The reason for this "equities are the only thing" advice, is simple: nobody in the business of fund management or financial advice makes much or any money by recommending investments in government securities, gold or even commodities.
The maximum fees are for recommending equity.
"All behaviour, good or bad, is always driven by incentives, and equities incentivise their salespeople far more than any other asset class. Even if equities don’t always deliver returns, and definitely not consistently": Alok Kumar, Fund Manager, First Global
Don’t ever forget this!
“Remember XYZ stock I told you about 3 months ago? It is up 80% since!" Sounds like familiar party conversation…or something that you watch financial channels for?
If your end game is to have fun discussions at parties, this is fine. But if your purpose is to protect and multiply your wealth, or to optimise your portfolio, you are frankly approaching the problem from the wrong end!
Specific stock selection, which eats up most of your/ your adviser’s waking hours, contributes only 10 to 15% of stock market returns.
Moral of the story: if you are investing on your own, it does not make sense to concentrate your resources and time on individual security or stock selection.
But all the talk you will hear from Portfolio Managers is how good they are picking stocks and great bottom-up winners.
The uncomfortable point is: bottom-up stock picking is a very, very difficult art and nobody in the history of investing has been able to do the successfully for decades.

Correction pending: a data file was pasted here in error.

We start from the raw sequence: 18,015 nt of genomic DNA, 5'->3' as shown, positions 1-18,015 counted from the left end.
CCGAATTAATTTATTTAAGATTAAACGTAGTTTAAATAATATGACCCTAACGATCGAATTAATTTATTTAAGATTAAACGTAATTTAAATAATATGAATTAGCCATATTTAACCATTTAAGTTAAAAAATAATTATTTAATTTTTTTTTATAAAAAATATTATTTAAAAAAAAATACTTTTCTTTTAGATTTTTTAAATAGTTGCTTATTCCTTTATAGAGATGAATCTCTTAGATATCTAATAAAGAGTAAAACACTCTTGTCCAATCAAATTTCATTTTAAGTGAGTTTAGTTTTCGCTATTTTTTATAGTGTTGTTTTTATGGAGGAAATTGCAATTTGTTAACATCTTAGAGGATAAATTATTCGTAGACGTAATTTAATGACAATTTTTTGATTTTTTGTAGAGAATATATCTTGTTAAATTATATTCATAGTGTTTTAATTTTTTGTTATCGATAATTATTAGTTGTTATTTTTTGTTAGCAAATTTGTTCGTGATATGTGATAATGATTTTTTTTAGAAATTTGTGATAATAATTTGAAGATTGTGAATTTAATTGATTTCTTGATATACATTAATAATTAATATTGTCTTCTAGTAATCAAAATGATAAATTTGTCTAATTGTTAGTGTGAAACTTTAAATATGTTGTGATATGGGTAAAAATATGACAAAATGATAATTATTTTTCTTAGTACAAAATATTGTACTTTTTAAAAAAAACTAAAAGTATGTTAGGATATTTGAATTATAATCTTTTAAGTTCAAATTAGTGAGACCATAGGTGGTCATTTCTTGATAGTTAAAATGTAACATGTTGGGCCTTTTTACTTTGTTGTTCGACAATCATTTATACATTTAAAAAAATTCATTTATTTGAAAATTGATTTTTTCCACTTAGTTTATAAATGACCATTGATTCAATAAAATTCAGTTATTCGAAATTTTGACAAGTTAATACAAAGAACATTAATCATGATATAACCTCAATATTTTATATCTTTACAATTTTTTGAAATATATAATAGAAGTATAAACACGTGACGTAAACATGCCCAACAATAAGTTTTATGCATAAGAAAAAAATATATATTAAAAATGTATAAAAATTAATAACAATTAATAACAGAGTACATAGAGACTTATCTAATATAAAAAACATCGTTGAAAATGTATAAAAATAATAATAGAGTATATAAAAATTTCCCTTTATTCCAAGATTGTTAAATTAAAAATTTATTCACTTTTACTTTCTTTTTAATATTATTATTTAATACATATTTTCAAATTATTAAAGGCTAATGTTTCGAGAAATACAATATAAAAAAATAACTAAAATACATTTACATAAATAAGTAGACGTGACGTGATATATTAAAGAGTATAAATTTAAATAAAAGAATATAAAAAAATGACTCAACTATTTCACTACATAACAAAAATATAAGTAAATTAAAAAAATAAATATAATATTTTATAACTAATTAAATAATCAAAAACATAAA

Yes, not even Warren Buffet.
Just go and see his record in the past 15 or 20 years and you will see an investor who has missed practically every single multibagger that the US market has given in this period: Amazon, Netflix, Domino's, Google, Apple (he bought it well after it had become a household stock), Facebook, Microsoft, etc.
The other extremely important thing is that getting the asset class right is a relatively simpler task than getting individual stock picks right.
For an individual investor doing self investing, asset allocation should be the very first skill that they should learn.
Precaution 2: You do not find multibaggers. Multibaggers find you. Take a Portfolio approach to investing
If we got a thousand dollars for each time that we were asked: how does one identify multibaggers, we would have at least $100 million in extra pocket money!
Most investors believe taking individual stock advice, or ‘tips’, from aggressive brokers, advisors, and horror of horrors, from Twitter, and then implementing them on their own is the way to making big money.
Wrong. This is a one-way ticket to financial ruin.
The reality is that all the big stock winners that we know of could not have been identified in the beginning. As we always say, "Making 100% in a stock is skill. Making 1000% is luck."
Individual stock picking is a game in which we are carried away by the stories of people who became very rich on a certain stock. But that kind of story is extremely dangerous because it highlights something called survivorship bias.